Lesson 1: Don’t use NPS as a single metric

A KAE customer experience masterclass

As discussed in our previous blog posts, Net Promoter Scores (NPS) are, and should continue to be, the start and end of all CX monitoring programs. There are many merits of NPS, and the metric is widely accepted as a good indication of future business growth.

However, there are some important issues to note. For one, NPS is subjective to a cultural bias; survey-takers in certain cultures are much more likely to rate 9 or 10 on a scale whilst others will rarely rate above 7 on a scale. So, is it fair to compare NPS in Mexico, where 8/10 is considered dissatisfactory service, to Sweden, where 6/10 is considered great service[1]? Doing so risks missing any potential issues in Mexico and underestimating the strength of your brand in Sweden.

NPS is also highly subjective to the context and setting in which it is asked. Consider the following;

A strategy team was tasked to improve NPS by 10 points. One of the team members suggested that it was not obvious to respondents what the numbers on the NPS scale really meant and so colour coded the NPS in the next CX survey they fielded

Before:

After:

After analysing the results, the team found that NPS had increased by 14 points. Success! The team all received their bonuses that year[2].

The example above illustrates the fallibility of NPS as a solo metric. Whilst colour-coding NPS scales may seem like an ‘easy-fix’, this won’t improve your customers’ experiences and will result in artificially boosted figures, which are of use to no-one.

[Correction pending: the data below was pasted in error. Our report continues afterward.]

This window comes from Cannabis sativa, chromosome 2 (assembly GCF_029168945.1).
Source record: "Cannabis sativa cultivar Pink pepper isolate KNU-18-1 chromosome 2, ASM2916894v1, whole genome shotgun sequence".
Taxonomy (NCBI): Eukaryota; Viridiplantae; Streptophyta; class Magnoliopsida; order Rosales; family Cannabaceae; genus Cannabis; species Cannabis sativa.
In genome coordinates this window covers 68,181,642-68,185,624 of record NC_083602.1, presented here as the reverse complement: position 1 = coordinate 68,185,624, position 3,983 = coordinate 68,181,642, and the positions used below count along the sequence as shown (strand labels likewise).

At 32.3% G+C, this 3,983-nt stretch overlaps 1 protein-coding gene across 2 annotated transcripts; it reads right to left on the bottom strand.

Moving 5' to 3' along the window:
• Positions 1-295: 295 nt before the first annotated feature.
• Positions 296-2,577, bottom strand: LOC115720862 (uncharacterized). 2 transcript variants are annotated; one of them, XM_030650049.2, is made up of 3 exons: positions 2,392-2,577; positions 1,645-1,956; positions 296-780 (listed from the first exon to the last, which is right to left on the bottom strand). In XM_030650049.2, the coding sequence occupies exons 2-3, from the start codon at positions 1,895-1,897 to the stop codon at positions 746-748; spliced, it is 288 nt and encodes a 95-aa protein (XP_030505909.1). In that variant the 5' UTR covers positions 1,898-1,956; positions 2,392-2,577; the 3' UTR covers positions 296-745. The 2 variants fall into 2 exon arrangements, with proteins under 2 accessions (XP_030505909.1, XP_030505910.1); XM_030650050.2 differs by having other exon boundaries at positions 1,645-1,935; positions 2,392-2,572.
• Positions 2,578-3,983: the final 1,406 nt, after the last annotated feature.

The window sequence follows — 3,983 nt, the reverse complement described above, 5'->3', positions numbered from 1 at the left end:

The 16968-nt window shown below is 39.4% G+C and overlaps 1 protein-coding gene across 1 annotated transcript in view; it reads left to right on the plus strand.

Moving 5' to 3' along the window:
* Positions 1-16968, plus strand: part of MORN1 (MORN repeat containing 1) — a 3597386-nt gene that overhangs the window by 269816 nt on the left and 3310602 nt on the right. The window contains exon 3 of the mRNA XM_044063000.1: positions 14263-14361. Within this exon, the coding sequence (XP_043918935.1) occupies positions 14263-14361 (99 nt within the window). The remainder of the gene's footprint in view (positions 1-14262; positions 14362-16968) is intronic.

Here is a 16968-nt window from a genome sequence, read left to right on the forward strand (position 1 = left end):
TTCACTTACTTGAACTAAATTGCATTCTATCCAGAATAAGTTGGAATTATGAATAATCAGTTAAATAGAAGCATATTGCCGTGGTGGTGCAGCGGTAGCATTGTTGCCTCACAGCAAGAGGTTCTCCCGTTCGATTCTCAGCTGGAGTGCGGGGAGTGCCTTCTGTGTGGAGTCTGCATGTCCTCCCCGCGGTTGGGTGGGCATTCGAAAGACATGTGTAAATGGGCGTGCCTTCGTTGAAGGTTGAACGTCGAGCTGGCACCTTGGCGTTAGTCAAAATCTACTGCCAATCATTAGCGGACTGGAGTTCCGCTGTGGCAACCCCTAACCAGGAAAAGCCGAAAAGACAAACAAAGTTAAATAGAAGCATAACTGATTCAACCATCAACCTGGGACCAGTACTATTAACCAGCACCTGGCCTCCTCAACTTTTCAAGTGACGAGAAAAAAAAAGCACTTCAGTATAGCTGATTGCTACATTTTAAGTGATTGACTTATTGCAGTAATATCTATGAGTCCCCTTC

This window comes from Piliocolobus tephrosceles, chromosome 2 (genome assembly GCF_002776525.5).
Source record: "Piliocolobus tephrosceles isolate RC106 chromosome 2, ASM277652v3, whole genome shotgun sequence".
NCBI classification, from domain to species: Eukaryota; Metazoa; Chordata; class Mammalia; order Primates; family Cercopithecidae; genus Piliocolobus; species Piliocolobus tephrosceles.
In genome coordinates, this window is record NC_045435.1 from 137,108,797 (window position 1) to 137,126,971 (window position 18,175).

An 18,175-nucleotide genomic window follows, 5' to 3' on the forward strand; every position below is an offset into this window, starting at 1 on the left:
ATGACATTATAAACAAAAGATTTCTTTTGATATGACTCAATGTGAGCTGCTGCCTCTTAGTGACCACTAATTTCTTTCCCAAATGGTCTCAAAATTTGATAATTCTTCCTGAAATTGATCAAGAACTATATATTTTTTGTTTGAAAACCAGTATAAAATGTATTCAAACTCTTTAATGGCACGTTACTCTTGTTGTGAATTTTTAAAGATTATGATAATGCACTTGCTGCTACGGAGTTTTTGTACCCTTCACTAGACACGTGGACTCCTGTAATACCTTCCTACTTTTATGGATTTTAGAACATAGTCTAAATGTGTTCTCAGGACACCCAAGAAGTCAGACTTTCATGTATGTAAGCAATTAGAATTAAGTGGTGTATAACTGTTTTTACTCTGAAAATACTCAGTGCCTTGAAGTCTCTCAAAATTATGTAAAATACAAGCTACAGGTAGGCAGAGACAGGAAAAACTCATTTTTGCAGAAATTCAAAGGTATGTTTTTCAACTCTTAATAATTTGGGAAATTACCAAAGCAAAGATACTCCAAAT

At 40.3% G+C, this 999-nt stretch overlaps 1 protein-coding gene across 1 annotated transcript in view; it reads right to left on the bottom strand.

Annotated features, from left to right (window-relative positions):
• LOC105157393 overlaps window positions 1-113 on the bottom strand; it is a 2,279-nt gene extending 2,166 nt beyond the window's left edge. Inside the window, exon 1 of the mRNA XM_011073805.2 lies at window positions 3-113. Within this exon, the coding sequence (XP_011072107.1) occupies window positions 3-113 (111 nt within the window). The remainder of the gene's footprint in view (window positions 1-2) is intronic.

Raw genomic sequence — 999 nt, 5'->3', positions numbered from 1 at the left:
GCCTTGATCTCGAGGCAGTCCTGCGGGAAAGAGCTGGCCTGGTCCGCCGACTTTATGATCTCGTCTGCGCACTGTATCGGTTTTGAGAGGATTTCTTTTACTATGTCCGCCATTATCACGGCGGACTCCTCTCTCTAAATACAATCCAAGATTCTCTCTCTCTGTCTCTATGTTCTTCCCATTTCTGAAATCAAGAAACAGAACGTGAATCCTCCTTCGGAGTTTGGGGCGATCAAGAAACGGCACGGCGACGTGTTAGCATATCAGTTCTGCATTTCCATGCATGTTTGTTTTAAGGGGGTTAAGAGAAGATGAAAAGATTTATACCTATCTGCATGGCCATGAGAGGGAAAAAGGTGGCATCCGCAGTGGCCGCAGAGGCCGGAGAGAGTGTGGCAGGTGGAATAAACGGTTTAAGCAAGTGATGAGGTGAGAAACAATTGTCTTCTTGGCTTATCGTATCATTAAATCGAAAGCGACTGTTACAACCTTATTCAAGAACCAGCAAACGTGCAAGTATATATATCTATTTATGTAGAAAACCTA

So, is NPS too fallible to use? We think not. Similar biases exist for any Likert-scale type measure, so these are not problems exclusive to NPS. The solution is bringing in other metrics to create an index measure of customer experience. These metrics can, and should, include more than one of the following:

  • Operational data: Volume of spend, frequency of purchase
  • Customer data: Customer tenure, complaints history
  • Transactional data: Interaction with online platforms/apps, cart abandonment, use of referral codes

Similarly, customer experience surveys should, if possible, be asking more than just likelihood to recommend. In addition, ask “Have you previously spoken about this brand to a friend, family member or colleague in the last 12 months?” and if they have, ask if it was positive. Did they talk about customer experience, or rewards and benefits? These kinds of behavioural measures are less subject to bias – your memory of the last year is less fallible than your intentions for the next year.

The next step is to join all these metrics together. Adjust likelihood to recommend by previous recommendation. This begins to form a picture of at which point on a 10-point scale people actually become a promotor or a detractor. You can then use this information to adjust for cultural biases and other over-stated intentions. The result is a more accurate view of your brand advocacy across different markets and customer groups.


[1] Figures for illustrative purposes only, although agreement bias does tend to be very strong in Mexico and very weak in Sweden

[2] Qualtrics X4 event 2018, CX masterclass ‘Myths Misconceptions and Miscommunications in CX’ by Nan Russell